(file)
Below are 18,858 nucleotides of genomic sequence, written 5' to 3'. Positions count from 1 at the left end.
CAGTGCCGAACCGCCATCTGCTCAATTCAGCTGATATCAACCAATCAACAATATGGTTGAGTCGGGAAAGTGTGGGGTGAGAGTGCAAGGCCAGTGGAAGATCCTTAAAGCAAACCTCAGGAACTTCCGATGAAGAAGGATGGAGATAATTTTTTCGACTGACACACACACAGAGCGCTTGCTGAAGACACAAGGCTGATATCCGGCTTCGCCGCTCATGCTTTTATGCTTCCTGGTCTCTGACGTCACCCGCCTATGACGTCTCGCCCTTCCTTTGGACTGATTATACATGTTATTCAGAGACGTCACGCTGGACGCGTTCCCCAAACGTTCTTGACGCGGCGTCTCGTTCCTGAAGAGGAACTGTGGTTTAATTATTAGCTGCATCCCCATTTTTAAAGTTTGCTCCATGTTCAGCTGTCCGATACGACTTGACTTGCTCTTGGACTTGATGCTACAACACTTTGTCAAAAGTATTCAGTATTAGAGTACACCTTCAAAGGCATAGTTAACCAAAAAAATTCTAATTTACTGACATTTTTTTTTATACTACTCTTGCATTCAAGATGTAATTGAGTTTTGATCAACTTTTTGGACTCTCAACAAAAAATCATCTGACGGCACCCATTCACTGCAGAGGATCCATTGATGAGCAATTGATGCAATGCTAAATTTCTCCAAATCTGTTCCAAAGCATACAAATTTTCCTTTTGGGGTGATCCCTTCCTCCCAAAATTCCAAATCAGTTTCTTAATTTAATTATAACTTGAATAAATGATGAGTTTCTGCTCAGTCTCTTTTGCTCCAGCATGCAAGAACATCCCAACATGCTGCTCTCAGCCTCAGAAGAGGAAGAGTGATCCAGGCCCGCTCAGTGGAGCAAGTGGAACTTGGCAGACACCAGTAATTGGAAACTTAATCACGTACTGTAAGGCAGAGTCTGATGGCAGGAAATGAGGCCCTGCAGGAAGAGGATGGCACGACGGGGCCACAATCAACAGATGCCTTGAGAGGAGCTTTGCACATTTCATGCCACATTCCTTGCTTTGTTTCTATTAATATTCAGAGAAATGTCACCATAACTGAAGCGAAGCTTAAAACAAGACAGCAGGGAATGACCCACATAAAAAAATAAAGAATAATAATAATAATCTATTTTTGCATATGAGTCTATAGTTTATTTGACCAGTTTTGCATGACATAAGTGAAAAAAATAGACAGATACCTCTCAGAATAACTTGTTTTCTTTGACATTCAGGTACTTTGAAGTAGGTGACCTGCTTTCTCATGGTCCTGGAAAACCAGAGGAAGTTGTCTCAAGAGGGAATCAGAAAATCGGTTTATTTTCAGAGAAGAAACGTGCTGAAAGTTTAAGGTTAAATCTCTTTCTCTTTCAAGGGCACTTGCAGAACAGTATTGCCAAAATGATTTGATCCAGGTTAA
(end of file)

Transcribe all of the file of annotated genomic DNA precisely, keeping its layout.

Below are 18,858 nucleotides of genomic sequence, written 5' to 3'. Positions count from 1 at the left end.
CAGTGCCGAACCGCCATCTGCTCAATTCAGCTGATATCAACCAATCAACAATATGGTTGAGTCGGGAAAGTGTGGGGTGAGAGTGCAAGGCCAGTGGAAGATCCTTAAAGCAAACCTCAGGAACTTCCGATGAAGAAGGATGGAGATAATTTTTTCGACTGACACACACACAGAGCGCTTGCTGAAGACACAAGGCTGATATCCGGCTTCGCCGCTCATGCTTTTATGCTTCCTGGTCTCTGACGTCACCCGCCTATGACGTCTCGCCCTTCCTTTGGACTGATTATACATGTTATTCAGAGACGTCACGCTGGACGCGTTCCCCAAACGTTCTTGACGCGGCGTCTCGTTCCTGAAGAGGAACTGTGGTTTAATTATTAGCTGCATCCCCATTTTTAAAGTTTGCTCCATGTTCAGCTGTCCGATACGACTTGACTTGCTCTTGGACTTGATGCTACAACACTTTGTCAAAAGTATTCAGTATTAGAGTACACCTTCAAAGGCATAGTTAACCAAAAAAATTCTAATTTACTGACATTTTTTTTTATACTACTCTTGCATTCAAGATGTAATTGAGTTTTGATCAACTTTTTGGACTCTCAACAAAAAATCATCTGACGGCACCCATTCACTGCAGAGGATCCATTGATGAGCAATTGATGCAATGCTAAATTTCTCCAAATCTGTTCCAAAGCATACAAATTTTCCTTTTGGGGTGATCCCTTCCTCCCAAAATTCCAAATCAGTTTCTTAATTTAATTATAACTTGAATAAATGATGAGTTTCTGCTCAGTCTCTTTTGCTCCAGCATGCAAGAACATCCCAACATGCTGCTCTCAGCCTCAGAAGAGGAAGAGTGATCCAGGCCCGCTCAGTGGAGCAAGTGGAACTTGGCAGACACCAGTAATTGGAAACTTAATCACGTACTGTAAGGCAGAGTCTGATGGCAGGAAATGAGGCCCTGCAGGAAGAGGATGGCACGACGGGGCCACAATCAACAGATGCCTTGAGAGGAGCTTTGCACATTTCATGCCACATTCCTTGCTTTGTTTCTATTAATATTCAGAGAAATGTCACCATAACTGAAGCGAAGCTTAAAACAAGACAGCAGGGAATGACCCACATAAAAAAATAAAGAATAATAATAATAATCTATTTTTGCATATGAGTCTATAGTTTATTTGACCAGTTTTGCATGACATAAGTGAAAAAAATAGACAGATACCTCTCAGAATAACTTGTTTTCTTTGACATTCAGGTACTTTGAAGTAGGTGACCTGCTTTCTCATGGTCCTGGAAAACCAGAGGAAGTTGTCTCAAGAGGGAATCAGAAAATCGGTTTATTTTCAGAGAAGAAACGTGCTGAAAGTTTAAGGTTAAATCTCTTTCTCTTTCAAGGGCACTTGCAGAACAGTATTGCCAAAATGATTTGATCCAGGTTAA